If you bring the missionaries this far, end your exchange with an exhortation. Use the lingo they (and you) have heard elsewhere; they'll identify with it. Tell them they need to read the Bible. Say they should ask "Jehovah God" to give them the light to understand what John 6 really means. Tell them they have to "get right with God," and let them know that means going wherever the truth leads them. Tell them they have to trust God and follow him wherever he may lead them, even if that is somewhere they think they'd rather not go.

    All the above explains what happens if you're fortunate in you discussion with the Witnesses. Of course, things may go wrong--not drastically, not dangerously, but annoyingly. You may find that your consideration of John 6 produces no impression at all on the missionaries. If so, wait for their return and try again.

    [Reprinted with permission from the April 1992 issue of This Rock magazine.]

    In your three-tape set, "I Escaped from the Watchtower," the former Jehovah's Witness being interviewed recommended a book entitled The Finished Mystery. What is the book about, who wrote it, and why is it important?
    Leonard Chretien, an ex-witness who spent 22 years as as official in the Watchtower Bible and Tract Society (the Jehovah's Witnesses), recommended The Finished Mystery because it is an example of the bizarre metamorphosis of Watchtower theology over the last hundred years and is useful in showing Witnesses the problems and contradictions in their religion.

    The Finished Mystery was the seventh and final volume in Studies in the Scriptures, a series of books written by the sect's founder, Charles Taze Russell. It is a hodgepodge of false prophecies, rambling discourses on the interpretation of Scripture, and the obligatory rantings against the Catholic Church. The Finished Mystery was printed posthumously in 1917 and was touted as an unanswerable critique of "Christendom."

    As the years passed, and as elements of its theology changed, the Watchtower trumpeted a series of bogus prophecies concerning the date of Christ's return. To its embarrassment, the Watchtower was unable to reconcile either its new theology or its more recent spate of failed prophecies with Russell's book. In an understandable act of damage control, the Jehovah's Witness leadership withdrew from circulation all volumes of Studies in the Scriptures.

    Most Witnesses are unaware of the existence of Russell's books, and for obvious reasons the Watchtower is careful not to allow the rank and file access to them. But you can get a photographically reproduced copy of the book from Witness Inc., an Evangelical apologetics group that focuses on refuting the errors of the Watchtower (P.O. Box 597, Clayton, CA 94517, [415] 584-3838).

    As with all Evangelical apologetics organizations, however competent they may be in their particular field, there is always the problem of faulty Protestant theology being offered as the "solution" to the errors of the "cults." You need to read around this Protestant bias. The organization's research is still helpful because of their expertise in documenting the errors and contradictions in Watchtower publications such as Awake! and the Watchtower, as well as in many out-of-print works.

    [Reprinted with permission from the May 1993 issue of This Rock magazine.]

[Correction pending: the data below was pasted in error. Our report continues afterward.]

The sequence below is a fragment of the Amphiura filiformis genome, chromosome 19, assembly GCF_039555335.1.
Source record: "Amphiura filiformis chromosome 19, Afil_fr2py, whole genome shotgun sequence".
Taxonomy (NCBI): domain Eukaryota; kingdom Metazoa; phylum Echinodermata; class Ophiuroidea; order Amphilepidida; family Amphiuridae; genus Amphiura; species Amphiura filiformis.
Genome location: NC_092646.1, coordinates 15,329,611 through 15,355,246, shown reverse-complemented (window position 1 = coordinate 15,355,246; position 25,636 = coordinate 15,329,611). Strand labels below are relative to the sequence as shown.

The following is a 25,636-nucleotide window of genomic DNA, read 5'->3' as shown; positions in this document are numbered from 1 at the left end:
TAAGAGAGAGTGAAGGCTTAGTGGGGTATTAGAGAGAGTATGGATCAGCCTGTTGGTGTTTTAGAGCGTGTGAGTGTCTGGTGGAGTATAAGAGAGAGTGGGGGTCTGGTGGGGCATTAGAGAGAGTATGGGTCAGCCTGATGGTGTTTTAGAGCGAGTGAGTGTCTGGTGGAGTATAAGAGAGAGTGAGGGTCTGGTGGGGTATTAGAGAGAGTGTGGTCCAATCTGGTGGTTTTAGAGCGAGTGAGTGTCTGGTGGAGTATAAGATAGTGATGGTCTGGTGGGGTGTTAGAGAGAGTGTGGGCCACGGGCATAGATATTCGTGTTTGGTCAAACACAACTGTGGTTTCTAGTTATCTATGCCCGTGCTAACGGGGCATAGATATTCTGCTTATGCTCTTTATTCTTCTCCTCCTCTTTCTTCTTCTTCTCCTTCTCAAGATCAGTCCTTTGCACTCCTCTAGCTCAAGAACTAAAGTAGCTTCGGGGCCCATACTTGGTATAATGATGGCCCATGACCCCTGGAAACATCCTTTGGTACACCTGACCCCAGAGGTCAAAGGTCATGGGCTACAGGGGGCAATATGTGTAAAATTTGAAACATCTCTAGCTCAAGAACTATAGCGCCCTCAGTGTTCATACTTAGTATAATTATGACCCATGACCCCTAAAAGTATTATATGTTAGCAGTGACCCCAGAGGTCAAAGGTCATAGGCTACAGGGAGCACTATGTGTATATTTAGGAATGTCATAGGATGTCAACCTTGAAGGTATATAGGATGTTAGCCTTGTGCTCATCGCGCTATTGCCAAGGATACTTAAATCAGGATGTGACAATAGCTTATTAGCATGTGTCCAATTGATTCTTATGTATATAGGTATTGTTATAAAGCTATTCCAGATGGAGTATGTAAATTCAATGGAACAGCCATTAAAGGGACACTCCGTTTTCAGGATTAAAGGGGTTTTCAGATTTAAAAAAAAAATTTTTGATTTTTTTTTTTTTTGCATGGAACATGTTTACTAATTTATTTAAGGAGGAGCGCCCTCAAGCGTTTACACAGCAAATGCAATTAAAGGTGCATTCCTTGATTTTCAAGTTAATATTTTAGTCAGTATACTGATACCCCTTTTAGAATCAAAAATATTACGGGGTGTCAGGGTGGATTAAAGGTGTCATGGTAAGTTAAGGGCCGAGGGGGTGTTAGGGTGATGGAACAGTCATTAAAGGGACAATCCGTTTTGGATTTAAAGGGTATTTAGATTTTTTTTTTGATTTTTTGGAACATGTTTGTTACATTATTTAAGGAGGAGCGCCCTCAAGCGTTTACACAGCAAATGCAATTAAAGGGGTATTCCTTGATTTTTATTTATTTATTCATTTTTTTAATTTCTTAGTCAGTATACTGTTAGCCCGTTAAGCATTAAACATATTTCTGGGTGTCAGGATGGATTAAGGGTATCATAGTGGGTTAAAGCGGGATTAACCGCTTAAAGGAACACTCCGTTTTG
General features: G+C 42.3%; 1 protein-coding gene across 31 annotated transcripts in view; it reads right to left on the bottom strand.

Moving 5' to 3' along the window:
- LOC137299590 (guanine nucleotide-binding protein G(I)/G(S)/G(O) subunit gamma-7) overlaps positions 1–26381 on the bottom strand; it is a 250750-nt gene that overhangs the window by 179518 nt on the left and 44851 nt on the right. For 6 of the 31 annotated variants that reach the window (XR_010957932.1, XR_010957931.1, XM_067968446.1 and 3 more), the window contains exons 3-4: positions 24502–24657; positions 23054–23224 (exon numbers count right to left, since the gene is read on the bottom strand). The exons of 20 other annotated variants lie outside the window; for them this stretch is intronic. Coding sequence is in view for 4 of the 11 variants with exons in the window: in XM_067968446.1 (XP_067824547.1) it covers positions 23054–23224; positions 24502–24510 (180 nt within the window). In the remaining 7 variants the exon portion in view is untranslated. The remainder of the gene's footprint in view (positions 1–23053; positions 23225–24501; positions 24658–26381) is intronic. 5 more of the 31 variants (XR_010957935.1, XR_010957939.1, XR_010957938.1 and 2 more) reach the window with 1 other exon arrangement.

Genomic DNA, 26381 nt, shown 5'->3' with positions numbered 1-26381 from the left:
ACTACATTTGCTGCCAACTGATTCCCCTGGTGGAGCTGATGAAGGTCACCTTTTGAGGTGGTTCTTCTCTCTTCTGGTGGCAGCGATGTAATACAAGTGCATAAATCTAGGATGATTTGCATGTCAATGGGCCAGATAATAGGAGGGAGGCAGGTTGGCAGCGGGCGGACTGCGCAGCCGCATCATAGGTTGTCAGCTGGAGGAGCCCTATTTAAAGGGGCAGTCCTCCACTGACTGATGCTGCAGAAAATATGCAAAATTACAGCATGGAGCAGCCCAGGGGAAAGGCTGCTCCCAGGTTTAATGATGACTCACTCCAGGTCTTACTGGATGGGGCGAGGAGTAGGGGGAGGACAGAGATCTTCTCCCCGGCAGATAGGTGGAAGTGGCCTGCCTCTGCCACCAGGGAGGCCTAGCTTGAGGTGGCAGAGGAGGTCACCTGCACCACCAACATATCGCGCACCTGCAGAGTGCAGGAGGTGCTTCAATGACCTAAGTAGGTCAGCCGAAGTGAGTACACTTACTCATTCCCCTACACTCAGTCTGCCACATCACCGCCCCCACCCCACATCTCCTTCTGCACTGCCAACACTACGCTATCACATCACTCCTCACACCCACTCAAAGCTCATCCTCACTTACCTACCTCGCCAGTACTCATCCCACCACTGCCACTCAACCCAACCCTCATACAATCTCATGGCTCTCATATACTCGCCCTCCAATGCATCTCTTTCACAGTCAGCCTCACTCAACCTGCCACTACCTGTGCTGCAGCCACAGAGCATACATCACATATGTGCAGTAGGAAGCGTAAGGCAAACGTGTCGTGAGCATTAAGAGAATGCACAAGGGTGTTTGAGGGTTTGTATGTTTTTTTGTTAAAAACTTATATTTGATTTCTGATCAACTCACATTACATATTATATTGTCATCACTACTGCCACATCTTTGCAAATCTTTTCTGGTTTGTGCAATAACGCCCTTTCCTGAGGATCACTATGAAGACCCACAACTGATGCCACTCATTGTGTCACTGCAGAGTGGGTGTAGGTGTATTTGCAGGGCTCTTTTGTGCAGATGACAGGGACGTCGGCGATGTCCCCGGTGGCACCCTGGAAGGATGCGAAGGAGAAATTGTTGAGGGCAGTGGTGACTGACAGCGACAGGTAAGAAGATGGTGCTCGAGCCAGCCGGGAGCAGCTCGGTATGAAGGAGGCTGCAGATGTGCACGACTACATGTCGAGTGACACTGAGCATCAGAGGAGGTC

My wife is studying with Jehovah's Witnesses, and they have convinced her that celebrating birthdays is a pagan custom and not something Christians should do. She refuses to allow our children to celebrate their birthdays. What should I do?
    Birthday celebrations are mentioned only a few times in Scripture, and nowhere are they condemned. Witnesses wrongly assume that celebrating birthdays is evil because the only two explicit biblical mentions of birthday celebrations are those in honor of a pagan, Pharaoh (Gen. 40:20-22), and a wicked man, Herod Antipas (Mark 6:21; cf. Matt. 14:1-12). To compound the issue, King Herod's birthday festivities were the occasion of sexual immorality involving the daughter of his brother's wife, Herodias, and led to the murder of John the Baptist. Witnesses wrongly reason that, because these biblical occurrences depict the celebrations of the births of wicked men, celebrating anyone's birthday is in itself sinful. You can demonstrate that this does not logically follow by showing that the Bible says that the birthday of John the Baptist would be the cause of "joy and gladness, and many will rejoice at his birth for he will be great in the sight of the Lord" (Luke 1:14-15). While this passage does not explicitly mention an annual celebration of John the Baptist's birth, it certainly allows for such an interpretation and at the very least demonstrates that it is good to celebrate the birth of a holy person.

    [Reprinted with permission from the March 1994 issue of This Rock magazine.]

    Why won't Jehovah's Witnesses accept blood transfusions, even when their lives are in jeopardy?
    Mainly because their founder, Charles Taze Russell, scrambled to come up with a unique set of doctrines that would stand out from the pack. He didn't seem to care which biblical teachings he embraced and which he rejected, so long as the resulting doctrinal pastiche would be exotic. Rejecting blood transfusions on "biblical" grounds is one of the odd tenets that make the Watchtower a truly odd organization. Witnesses cite two verses as bases for their position: "You shall eat no blood whatever, whether of fowl or of animal, in any of your dwellings. Whoever eats any blood, that person shall be cut off from his people" (Lev. 7:26-27); "For the life of every creature is the blood of it; therefore I have said to the people of Israel, You shall not eat the blood of any creature, for the life of every creature is its blood; whoever eats it shall be cut off" (Lev. 17:14).